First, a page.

How does petitgrain work in skin cleansers?

Petitgrain adds a citrus scent to products, and may have some other medicinal effects, too. See more pictures of unusual skin care ingredients.
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Considering how long soap has been around and deemed a necessity, it's not surprising that manufacturers have played with the formula countless times in search of the perfect cleansing product. Today, they understand things like which ingredients will make soap more powerful, or what additives can help soften hard water. They can also mix ingredients to achieve a specific color or desired scent in a cleanser. While the latter qualities may seem unimportant, they're a huge factor when consumers are deciding which product to choose. Those looking for a fresh citrus scent, for example, may want to look for an ingredient called petitgrain on the label.

Petitgrain is an essential oil derived from the leaves of the bitter orange tree, and it often comes from Paraguay [source: NCCAM]. Like many essential oils, petitgrain is collected using steam distillation. Most generally describe petitgrain's fragrance as citrus-like, with hints of woody and floral aromas. It is widely used in colognes and perfumes as well as skin cleansers and other types of soap [source: Jensen, Environmental Working Group].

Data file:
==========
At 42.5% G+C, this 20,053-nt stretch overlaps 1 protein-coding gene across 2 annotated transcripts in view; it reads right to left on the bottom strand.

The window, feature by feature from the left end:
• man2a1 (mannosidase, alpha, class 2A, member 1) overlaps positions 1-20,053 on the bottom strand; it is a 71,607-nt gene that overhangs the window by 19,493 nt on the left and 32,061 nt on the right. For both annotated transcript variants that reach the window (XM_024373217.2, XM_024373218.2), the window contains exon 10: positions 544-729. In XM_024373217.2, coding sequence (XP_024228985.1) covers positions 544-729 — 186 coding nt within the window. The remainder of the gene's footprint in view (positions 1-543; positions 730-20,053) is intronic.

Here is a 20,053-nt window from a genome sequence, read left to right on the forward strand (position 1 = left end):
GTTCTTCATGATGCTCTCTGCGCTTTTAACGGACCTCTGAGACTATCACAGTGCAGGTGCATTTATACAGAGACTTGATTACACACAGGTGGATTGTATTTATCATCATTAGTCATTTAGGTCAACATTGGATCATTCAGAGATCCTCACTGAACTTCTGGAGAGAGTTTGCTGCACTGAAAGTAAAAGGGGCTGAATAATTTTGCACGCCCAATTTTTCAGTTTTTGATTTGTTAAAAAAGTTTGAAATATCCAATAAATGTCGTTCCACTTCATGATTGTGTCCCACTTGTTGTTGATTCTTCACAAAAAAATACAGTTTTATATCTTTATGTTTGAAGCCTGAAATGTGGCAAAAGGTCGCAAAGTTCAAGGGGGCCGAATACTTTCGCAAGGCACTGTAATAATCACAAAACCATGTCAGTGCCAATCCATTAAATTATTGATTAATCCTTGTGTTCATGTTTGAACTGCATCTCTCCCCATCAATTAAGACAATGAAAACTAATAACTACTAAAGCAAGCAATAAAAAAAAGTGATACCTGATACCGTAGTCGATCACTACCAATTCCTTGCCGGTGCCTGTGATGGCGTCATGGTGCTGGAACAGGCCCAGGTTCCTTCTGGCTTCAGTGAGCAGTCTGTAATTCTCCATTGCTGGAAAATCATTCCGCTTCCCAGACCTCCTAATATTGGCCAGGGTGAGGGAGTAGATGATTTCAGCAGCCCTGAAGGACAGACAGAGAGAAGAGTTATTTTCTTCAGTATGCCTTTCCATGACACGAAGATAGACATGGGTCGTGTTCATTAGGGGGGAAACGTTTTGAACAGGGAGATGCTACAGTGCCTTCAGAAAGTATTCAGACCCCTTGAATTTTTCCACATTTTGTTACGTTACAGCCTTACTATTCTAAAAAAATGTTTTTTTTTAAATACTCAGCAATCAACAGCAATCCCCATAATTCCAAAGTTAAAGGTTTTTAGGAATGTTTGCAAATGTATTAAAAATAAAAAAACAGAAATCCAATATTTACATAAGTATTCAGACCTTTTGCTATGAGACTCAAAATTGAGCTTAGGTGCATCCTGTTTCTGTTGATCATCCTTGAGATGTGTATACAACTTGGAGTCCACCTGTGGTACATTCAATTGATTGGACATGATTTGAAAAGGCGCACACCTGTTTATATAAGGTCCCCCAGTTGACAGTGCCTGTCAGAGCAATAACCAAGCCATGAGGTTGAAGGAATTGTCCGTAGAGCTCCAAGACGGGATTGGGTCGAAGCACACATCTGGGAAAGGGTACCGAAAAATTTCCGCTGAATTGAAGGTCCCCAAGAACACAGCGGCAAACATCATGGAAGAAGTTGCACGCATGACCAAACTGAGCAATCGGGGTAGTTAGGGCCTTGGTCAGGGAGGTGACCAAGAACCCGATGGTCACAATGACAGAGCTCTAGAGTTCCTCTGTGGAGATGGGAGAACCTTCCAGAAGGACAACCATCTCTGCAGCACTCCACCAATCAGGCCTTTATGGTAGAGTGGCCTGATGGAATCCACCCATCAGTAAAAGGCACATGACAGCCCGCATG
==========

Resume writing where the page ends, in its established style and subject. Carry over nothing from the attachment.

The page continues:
Petitgrain oil is also found in a wide variety of deodorants, antiperspirants and hair products, so you may have been using petitgrain unknowingly for a long time [source: Environmental Working Group]. Some people also use it to treat fungal conditions on the skin, such as athlete's foot, but there's little scientific evidence that petitgrain actually does any good in these cases. If you take it as a consumable supplement, there are some warnings about using petitgrain -- or any form of bitter orange oil -- for certain people, but as an ingredient in a topical product, you shouldn't have to worry about petitgrain's side effects [source: NCCAM].

To learn more about ingredients in skin cleansers and taking care of your skin, follow the links on the next page.

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  • Environmental Working Group. "CITRUS AURANTIUM AMARA (PETITGRAIN) ESSENTIAL OIL." (Accessed 09/07/2009).
  • Jensen, Bo M.Sc. "A small guide to Nature's fragrances - Petitgrain." Bojensen. 2009. (Accessed 09/07/2009)
  • National Center for Complementary and Alternative Medicine. "Herbs at a glance: Bitter Orange." National Institutes of Health. August 2007. (Accessed 09/07/2009)